The skyscrapers, the high-tech facilities, the fast-moving luxury cars and SUVs are symbols of the Research Triangle’s prominence as a center for technology and an increasingly tech-based economy. But problems remain unsolved, such as chronic unemployment, homelessness and jobs that don’t pay what has come to be called a “living wage.”

Some leaders are trying to bring more attention to the problems by spending a night on the street.

A total of 37 community leaders brought attention to the continuing scourge of homelessness by participating in a “sleep out” in Durham earlier this week.

One CEO, Joe Freddoso of MCNC, says his participation inspires him to try to do more to help. The Skinny learned about his participation through a posting on Facebook. He explains why he became involved – and what he hopes the “sleep out” accomplishes. 

“For a night, by choice, 37 people from around the Triangle – business leaders, non-profit leaders, policy leaders and others – chose homelessness to bring attention to poverty and homelessness in our community,” Freddoso said.

“Thank you to the United Way of the Greater Triangle for organizing the second annual CEO Sleep Out in Durham on Thursday.

“The issues surrounding poverty and homelessness are deep and complex. Despite the great work of front-line organizations, social service support and funding by government agencies, our poverty rates continue to rise with intense poverty becoming deeper in our region.

“What I learned is that we have safety nets (non-profit groups, government funding and other means) that can help when the situation calls for it. We have the Mother Teresa’s. What I was left wondering is how do we work together to understand the root causes that lead to homelessness or when a young family with several jobs is not making a living wage? This problem is much more pervasive than we can measure in our community.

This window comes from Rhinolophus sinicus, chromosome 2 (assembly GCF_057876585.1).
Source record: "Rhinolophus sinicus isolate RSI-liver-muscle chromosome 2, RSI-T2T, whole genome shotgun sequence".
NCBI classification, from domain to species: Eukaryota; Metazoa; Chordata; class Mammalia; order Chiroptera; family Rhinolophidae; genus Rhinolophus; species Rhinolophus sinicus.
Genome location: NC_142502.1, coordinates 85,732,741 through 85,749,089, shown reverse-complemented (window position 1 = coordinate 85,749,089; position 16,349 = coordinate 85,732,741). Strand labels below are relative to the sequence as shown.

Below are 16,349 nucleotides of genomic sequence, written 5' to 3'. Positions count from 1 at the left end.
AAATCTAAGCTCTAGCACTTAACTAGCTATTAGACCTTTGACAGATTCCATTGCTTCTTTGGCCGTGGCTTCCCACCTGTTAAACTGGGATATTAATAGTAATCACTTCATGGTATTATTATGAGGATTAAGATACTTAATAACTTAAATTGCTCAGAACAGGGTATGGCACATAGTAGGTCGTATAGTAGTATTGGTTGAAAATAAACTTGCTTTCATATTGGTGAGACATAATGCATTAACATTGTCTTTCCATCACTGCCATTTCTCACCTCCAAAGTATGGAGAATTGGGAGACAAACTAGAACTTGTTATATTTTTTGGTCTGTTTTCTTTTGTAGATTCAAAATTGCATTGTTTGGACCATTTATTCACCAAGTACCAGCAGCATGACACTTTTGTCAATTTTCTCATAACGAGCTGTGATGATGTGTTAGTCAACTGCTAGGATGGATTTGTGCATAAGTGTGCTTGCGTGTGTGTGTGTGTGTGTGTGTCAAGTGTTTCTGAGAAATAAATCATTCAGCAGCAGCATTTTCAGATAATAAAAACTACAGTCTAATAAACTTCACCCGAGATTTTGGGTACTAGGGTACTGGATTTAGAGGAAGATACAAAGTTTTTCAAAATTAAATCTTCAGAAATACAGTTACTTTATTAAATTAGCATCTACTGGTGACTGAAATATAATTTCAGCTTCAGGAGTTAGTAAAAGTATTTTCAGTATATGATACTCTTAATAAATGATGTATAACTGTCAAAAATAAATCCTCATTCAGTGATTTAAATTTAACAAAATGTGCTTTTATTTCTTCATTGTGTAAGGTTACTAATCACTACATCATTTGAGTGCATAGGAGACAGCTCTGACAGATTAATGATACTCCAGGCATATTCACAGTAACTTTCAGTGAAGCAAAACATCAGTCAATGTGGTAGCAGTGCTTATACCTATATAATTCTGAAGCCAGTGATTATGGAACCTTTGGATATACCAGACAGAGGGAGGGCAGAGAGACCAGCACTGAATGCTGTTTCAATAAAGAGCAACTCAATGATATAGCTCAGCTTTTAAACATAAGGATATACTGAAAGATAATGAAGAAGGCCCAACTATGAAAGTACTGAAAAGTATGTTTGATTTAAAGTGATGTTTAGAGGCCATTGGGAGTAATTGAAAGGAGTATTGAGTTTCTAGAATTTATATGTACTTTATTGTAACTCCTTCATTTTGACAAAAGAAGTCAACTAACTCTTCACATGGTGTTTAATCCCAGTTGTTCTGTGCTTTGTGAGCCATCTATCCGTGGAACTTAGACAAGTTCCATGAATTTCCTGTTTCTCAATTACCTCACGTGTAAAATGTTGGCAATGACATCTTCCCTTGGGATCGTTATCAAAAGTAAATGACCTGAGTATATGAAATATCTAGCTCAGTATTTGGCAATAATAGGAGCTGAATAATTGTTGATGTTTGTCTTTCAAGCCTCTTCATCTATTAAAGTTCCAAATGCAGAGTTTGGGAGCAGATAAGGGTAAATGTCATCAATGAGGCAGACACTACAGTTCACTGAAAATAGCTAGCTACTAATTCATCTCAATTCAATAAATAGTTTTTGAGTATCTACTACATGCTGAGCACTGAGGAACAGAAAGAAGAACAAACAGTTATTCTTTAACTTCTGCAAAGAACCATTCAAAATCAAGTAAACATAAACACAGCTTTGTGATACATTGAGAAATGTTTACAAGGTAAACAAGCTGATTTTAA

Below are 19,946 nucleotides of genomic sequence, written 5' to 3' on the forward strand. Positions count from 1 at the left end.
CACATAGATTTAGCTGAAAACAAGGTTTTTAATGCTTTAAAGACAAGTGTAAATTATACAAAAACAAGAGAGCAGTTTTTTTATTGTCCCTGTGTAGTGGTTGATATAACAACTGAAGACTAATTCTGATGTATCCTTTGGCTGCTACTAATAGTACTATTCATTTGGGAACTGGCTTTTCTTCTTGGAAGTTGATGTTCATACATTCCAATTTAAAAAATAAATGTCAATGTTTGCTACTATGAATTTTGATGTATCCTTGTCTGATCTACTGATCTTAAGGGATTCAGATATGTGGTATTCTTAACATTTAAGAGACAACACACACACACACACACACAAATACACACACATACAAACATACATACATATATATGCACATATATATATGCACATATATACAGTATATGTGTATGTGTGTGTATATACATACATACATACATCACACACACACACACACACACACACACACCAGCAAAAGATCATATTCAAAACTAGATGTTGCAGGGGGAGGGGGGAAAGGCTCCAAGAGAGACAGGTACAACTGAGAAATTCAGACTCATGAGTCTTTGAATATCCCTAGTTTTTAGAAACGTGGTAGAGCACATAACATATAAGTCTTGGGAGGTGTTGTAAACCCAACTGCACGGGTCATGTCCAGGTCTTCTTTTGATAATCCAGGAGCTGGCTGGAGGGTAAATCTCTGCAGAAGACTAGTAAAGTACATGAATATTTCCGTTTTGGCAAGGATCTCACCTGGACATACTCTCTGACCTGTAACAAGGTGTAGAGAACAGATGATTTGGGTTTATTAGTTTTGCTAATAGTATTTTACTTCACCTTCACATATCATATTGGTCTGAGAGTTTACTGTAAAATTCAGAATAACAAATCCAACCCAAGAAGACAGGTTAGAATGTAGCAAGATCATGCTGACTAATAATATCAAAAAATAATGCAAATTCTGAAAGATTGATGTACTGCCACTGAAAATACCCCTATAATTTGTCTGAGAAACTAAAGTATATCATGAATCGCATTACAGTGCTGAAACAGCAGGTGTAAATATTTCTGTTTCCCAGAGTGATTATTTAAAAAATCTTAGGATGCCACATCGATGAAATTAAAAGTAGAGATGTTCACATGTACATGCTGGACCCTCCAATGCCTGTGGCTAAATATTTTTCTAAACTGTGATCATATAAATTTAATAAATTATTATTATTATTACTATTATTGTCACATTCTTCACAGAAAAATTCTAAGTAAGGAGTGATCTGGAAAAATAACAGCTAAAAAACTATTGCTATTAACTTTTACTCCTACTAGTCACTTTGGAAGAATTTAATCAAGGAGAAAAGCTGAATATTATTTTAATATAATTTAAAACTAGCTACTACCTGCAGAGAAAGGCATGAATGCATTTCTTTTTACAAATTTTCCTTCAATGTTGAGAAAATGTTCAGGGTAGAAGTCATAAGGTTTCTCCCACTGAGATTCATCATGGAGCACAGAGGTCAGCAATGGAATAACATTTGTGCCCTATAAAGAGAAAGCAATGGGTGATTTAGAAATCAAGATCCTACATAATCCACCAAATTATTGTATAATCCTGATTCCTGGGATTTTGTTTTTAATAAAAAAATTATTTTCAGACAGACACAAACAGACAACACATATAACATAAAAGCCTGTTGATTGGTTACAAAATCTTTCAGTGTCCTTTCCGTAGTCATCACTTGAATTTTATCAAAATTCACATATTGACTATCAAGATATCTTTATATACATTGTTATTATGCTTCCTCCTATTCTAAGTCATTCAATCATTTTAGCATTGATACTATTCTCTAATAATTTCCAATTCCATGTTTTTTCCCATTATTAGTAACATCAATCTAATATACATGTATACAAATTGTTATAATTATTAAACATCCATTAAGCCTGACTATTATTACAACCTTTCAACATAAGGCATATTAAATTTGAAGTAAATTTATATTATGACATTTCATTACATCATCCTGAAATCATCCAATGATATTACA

“One example, not included in our homeless statistics are about 1000-2000 Wake County Schools children who do not have a home address but are transported from a location they designate to school each day. The data sets are not aggregated to capture all aspects of the population.

“My goal is to encourage the crowd at this event to be multiple times larger next year. My goal is also to contemplate ways to engage my network of friends and colleagues in providing needed skills to help move us to integrated solutions and better analytics and data mining that can help personalize the solutions to the client. I learned every story that leads to poverty or homelessness is different.

“While the services offered can be common, every individual needs a slightly different mix of these common services to address their situation. We need to arm case managers who work with these clients with as much data about the client as possible and data on the suites of solutions and available providers of those solutions. This client data matching to service providers doesn’t exist electronically today — but it can.

“To make progress, we need to increase the number of leaders focused on the issues of poverty and homelessness in our community.

“We need to increase the dialog and the focus. We need to expand the population of those who are aware and who care … this is a personal development goal for me.

Thank Mack Kounce and the team at Triangle United Way for providing this rich experience.

Frankly, this should be a personal development goal for all of us who have the ability to reach out and help those who need a hand up.